Navigating the IOS
- Manage Cisco IOS
By now, you have a new-found love and respect for your Cisco equipment after knowing all the work that occurs when you turn on your router or switch. What better way to prove that love and respect but by mastering the IOS that the Cisco devices have so painstakingly found and loaded for your administration and configuration pleasure? This section looks at the hierarchical levels of the IOS and what type of interactivity you can encounter at each level.
You will be able to eliminate several distracting incorrect answers in the exam by recognizing the level of the IOS hierarchy the commands will be found.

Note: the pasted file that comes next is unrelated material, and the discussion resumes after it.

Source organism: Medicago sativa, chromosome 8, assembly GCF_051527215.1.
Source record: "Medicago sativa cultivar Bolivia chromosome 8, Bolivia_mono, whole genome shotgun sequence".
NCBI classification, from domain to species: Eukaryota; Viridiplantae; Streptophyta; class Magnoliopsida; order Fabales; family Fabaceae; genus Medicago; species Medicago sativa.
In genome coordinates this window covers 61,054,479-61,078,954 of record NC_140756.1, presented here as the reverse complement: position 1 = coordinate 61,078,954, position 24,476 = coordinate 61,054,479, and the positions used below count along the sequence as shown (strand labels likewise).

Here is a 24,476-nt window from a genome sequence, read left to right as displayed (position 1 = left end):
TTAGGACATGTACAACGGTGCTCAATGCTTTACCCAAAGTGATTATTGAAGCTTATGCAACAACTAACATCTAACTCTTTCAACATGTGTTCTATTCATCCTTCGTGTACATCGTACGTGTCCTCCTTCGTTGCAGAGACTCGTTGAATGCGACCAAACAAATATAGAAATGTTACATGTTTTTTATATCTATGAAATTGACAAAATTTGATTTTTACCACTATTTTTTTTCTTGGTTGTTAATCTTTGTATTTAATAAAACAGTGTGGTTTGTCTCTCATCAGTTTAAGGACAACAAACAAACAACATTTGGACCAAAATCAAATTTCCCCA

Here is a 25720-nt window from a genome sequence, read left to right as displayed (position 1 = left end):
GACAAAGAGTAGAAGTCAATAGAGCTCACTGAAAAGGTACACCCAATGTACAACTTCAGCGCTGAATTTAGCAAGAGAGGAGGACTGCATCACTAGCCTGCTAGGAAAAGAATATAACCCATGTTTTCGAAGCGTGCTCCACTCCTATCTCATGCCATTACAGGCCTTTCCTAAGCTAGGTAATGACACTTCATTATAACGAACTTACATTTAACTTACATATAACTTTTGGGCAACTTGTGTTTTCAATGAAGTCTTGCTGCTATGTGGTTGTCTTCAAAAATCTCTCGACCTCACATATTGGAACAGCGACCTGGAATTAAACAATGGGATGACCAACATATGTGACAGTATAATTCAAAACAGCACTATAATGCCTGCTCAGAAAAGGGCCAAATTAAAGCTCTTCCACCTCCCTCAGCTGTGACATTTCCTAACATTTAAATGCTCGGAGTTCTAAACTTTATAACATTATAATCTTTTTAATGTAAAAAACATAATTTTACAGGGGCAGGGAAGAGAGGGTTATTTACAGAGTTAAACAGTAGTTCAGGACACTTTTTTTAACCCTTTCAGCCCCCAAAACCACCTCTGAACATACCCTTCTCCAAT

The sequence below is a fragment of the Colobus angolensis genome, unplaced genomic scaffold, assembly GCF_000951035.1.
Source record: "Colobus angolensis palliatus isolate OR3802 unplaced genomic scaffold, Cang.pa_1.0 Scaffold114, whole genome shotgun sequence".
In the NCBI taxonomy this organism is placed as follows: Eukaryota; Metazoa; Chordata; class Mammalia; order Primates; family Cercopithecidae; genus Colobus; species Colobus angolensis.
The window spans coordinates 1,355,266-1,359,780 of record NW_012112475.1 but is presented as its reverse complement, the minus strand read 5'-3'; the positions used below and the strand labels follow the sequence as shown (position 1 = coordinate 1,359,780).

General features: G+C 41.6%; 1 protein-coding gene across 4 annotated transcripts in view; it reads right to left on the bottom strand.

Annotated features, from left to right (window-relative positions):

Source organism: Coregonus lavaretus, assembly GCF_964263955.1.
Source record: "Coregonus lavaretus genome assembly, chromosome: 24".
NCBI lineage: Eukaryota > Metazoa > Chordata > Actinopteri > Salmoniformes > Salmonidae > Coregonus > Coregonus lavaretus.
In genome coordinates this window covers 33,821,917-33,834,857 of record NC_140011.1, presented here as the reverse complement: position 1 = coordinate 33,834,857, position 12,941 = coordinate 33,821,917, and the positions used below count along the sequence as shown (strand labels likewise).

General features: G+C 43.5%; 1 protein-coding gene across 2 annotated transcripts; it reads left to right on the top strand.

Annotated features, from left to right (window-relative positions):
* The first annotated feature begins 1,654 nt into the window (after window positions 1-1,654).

At your organization, you may have Level 1 technicians who are not strong in Cisco fundamentals; thus, you want to ensure only that they have access to basic troubleshooting and statistics without worrying that they might change the configuration or cause some other network catastrophe. Because a multitude of administrators might need to gain access to these Cisco devices, it makes sense to ensure that the first level of IOS hierarchy they encounter is somewhat limited in the extent of what can be done. This is the nature of User EXEC.